[Tutor] why BaseClass.__init__ needs to be called explicitly?
Mon, 17 Dec 2001 18:35:05 -0000
> 1. I was just wondering why does'nt python call the base
> class constructor automatically like in java?
Theres several ways to view this, first __init__()
isn't really a constructor - its called *after* the
class is constructed. Its an initialisation hook...
Secondly, Java is unusual in this regard if it calls
superclass constructors implicitly(I didn't actually
realise it did that!). C++ which does have
constructors and several other compiled languages
require explicit calling of the base class constructor.
There is an advantage to this in that you can
effectively override the base constructor,
although its a fairly dangerous thing to do IMHO!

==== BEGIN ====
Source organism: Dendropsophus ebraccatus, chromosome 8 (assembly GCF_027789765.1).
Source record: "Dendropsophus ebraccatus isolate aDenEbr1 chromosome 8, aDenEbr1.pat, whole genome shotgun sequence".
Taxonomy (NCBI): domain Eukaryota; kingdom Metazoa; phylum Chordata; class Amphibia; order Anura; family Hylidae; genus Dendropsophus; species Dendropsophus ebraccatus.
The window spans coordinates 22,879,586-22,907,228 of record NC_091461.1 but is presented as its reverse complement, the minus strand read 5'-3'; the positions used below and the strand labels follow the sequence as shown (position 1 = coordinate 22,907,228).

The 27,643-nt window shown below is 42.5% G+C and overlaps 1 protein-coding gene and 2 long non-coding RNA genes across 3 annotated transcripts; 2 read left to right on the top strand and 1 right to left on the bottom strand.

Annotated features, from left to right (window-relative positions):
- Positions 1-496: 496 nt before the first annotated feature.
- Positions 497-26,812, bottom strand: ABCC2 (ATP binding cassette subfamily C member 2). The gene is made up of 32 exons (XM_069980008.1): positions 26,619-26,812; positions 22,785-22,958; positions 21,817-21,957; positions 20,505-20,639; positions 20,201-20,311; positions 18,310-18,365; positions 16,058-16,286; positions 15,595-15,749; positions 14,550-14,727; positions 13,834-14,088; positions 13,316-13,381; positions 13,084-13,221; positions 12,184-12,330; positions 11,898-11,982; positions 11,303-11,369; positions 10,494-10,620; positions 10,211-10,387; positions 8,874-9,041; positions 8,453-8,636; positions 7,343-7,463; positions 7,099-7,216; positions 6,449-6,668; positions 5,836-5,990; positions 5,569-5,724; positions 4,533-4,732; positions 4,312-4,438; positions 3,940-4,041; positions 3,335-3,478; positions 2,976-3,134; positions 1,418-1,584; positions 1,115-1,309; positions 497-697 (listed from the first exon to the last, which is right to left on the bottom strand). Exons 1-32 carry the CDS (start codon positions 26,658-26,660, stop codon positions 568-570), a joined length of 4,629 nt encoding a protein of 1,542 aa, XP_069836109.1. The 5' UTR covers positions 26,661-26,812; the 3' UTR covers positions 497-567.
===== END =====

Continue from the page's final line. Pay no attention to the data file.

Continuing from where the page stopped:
> I noticed that it does provided i don't've a
> __init__() in the derived class.
Thats because being an initialisation function it
gets called automatically after creation. Python
just calls self.__init__() and that goes through
the usual python tree search for a version of
init() to run if none exists in the immediate
> Is there any specific reason behind this...
Its a good thing coz it offers more control to
> something to do with scripting languages?
Nope, nothing to do with scripting per se.
> 2. do we have a search facility on tutor/python-list sites?
The ActiveState archive is searchable.